Almost as soon as movies became mainstream entertainment in their own right, correspondence courses were launched to help amateurs break into the industry. The advice in these courses range from sensible to ridiculous and they are a valuable time capsule of their era.
The elaborately-titled Motion Picture Acting; How to Prepare for Photoplaying, What Qualifications Are Necessary, How to Secure an Engagement, Salaries Paid to Photoplayers by Frances Agnew is significant because it was published in 1913, when feature films were just starting the gain traction in the United States. Let’s take a look at the author’s qualifications for success in the movies:
“This is a most necessary qualification, of course, but it pales into insignificance in comparison with some of the other necessary attributes. Do not understand that one can succeed without talent to a degree, but it has been proven in many cases that even remarkable histrionic ability is not in itself adequate. Talent, with the added force and wise direction of other qualifications, spurred on by patient ambition, cannot fail to win success.”
Health: Invincibility Preferred
“The actor, more than any other, perhaps, should be almost immune to illness. In legitimate work he may have an understudy to take his place. However, every part is not understudied, especially the stellar roles, and if the actor in the part cannot go on it often necessitates canceling the performance, causing financial loss to each and every member of the company as well as to the management. In the studio it is the same. Perhaps a player is working in a picture which has been continued from the day before. He is expected at the studio at a certain hour and everything is in readiness for work. Should illness prevent his reporting, the director cannot even resort to the understudy system.
Examine yourself carefully in this particular. Are you normal in every way? lips red, eyes clear, flesh firm, appetite good, nerves steady? If not, why not? Your mode of living affects your health. Many can trace bad health to certain habits or extravagant methods of living which they insist on retaining, though the advice of their physician is but a repetition of personal knowledge which they could follow themselves if they but had the courage and self-control.”
Intelligence: Have It
“It has often been said, maliciously, that actors neither need nor possess brains, but are as so much human clay in the hands of the directors. This is a gross insult to the entire profession of acting, no matter in what branch. The mental power of a large percentage of the world’s Thespians is not only far above the average, but in many cases remarkable. Genius has been employed in the creation of some of the wonderful characters which have been unfolded to us both on the stage and on the screen. Originality and depth in a characterization are the products of mental force as well as feeling, and no true artist is lacking in that capacity. He who succeeds must be normal mentally. Not all players are marvels of intellect, ’tis true, but in this work, as in all lines of endeavor, talent amounts to little unless its “side partner” is good common-sense.
Then, too, a fair education, coupled with good common sense, THE essential point, carries with it a certain amount of business ability which is a coveted asset and a most beneficial possession in the field of art and literature. It is a deplorable fact, but nevertheless true, that few players have a natural or trained commercial intelligence.”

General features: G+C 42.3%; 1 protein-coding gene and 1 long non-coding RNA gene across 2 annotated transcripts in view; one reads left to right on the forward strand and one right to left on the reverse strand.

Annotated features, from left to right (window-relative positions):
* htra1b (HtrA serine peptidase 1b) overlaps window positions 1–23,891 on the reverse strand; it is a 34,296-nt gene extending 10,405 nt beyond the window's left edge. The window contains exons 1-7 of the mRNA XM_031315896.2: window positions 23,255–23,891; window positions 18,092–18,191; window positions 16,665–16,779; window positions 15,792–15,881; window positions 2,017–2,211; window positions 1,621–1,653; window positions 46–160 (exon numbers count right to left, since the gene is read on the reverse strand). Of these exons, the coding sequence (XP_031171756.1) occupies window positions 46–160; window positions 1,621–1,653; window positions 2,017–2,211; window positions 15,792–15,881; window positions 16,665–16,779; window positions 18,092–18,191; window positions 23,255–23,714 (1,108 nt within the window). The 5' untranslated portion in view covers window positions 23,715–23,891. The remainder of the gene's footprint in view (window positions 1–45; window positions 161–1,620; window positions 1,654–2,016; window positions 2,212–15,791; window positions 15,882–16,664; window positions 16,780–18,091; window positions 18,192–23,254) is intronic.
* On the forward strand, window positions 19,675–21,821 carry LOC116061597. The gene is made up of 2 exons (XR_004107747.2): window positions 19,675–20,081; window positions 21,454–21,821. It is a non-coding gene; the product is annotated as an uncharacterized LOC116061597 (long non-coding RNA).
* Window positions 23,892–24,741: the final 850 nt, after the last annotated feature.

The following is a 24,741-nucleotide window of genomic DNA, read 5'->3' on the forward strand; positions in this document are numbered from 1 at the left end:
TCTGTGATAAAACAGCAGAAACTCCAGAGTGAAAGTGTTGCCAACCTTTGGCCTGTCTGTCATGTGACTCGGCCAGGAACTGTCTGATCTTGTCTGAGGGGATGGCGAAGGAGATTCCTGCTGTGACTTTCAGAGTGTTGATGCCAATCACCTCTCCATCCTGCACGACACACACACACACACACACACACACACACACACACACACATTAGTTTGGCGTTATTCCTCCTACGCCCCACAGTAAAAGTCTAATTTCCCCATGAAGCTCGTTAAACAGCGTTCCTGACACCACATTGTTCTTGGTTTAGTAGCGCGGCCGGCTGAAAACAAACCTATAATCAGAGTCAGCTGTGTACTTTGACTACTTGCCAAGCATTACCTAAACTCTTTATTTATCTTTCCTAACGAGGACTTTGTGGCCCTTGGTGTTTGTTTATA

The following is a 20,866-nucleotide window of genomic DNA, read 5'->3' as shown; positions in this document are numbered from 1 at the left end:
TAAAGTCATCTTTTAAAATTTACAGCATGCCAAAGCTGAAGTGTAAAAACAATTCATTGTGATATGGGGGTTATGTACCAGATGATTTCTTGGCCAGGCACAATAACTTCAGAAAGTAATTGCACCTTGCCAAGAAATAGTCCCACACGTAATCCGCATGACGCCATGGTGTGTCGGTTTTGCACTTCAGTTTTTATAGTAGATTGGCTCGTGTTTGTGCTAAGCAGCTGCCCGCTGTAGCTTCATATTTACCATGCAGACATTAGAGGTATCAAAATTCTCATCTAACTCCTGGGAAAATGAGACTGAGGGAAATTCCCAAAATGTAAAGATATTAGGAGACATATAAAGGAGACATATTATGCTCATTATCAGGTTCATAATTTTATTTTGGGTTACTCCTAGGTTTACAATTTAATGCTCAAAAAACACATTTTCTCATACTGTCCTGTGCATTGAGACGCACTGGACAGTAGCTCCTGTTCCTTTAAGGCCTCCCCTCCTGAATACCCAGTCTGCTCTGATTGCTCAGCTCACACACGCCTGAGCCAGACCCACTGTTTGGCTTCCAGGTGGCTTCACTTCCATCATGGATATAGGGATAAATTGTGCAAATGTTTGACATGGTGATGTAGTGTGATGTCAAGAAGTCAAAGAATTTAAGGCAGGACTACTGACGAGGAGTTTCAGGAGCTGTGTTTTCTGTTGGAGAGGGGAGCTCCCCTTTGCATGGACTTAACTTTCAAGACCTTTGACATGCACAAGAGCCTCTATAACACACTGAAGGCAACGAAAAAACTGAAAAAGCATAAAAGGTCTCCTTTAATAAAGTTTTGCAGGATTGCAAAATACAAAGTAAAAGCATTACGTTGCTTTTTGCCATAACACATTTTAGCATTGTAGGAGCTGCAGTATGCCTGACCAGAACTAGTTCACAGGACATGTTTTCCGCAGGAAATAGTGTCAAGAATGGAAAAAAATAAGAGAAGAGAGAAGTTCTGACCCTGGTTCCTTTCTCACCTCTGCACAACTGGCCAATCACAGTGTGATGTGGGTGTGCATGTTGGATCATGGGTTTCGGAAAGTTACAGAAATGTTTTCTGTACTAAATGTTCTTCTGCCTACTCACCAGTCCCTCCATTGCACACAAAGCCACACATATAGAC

Personal Appearance: Try to Be a Brunette
“Generally speaking, large facial features make a much better impression both in stage and screen work. This does not mean abnormally large, but rather more than mere doll features.
Both blondes and brunettes, fair and dark complexions, are engaged in picture playing, but the latter are given the preference since it has been found through experience that except in rare cases the brunette photographs better for the screen. A normally healthy person possesses the physical development of his age, height, etc. No more is required, though it is obvious that physical exercise would enhance and strengthen this development.”
Personality: Have One
“This qualification is the embodiment of talent, health, mental and commercial ability and personal appearance. It is an almost indefinable “something” which lures or repels. When it attracts it might be called “charm” and in this meaning it is a wonderful asset in stageland or screenland. Without ambition and average mentality one hasn’t the bubbling enthusiasm of an alluring personality. It is personality which wins popularity.”
Age: Just a Number
“No fixed rule could be made governing the age of the beginner in screenland. The profession today includes those of all ages from the cradle to 60 or more. This depends almost entirely upon the individual.”
Patience, Pluck, Perseverance, Plus Ambition
“Extra good doses of the three P’s patience, pluck and perseverance must be added to these qualifications, and topping it all one must possess a strong determined ambition which knows no discouragements. In anything you undertake whether it be to become a successful photoplayer or to enter any other profession let the star of hope be an instigator to the “keep on a-tryin'” habit, and when dark clouds of disappointment interpose ‘twixt you and that star, when ambition seems in vain and you think “Oh, what’s the use,” tighten the screw to your courage, apply a little physical “punch” to your efforts and start again. Cling to hope! When it is lost your ambition begins to melt and failure is the inevitable result.”
Are you a plucky brunette with a head for business and a bit of talent? Congratulations, you just might make it in the movies!
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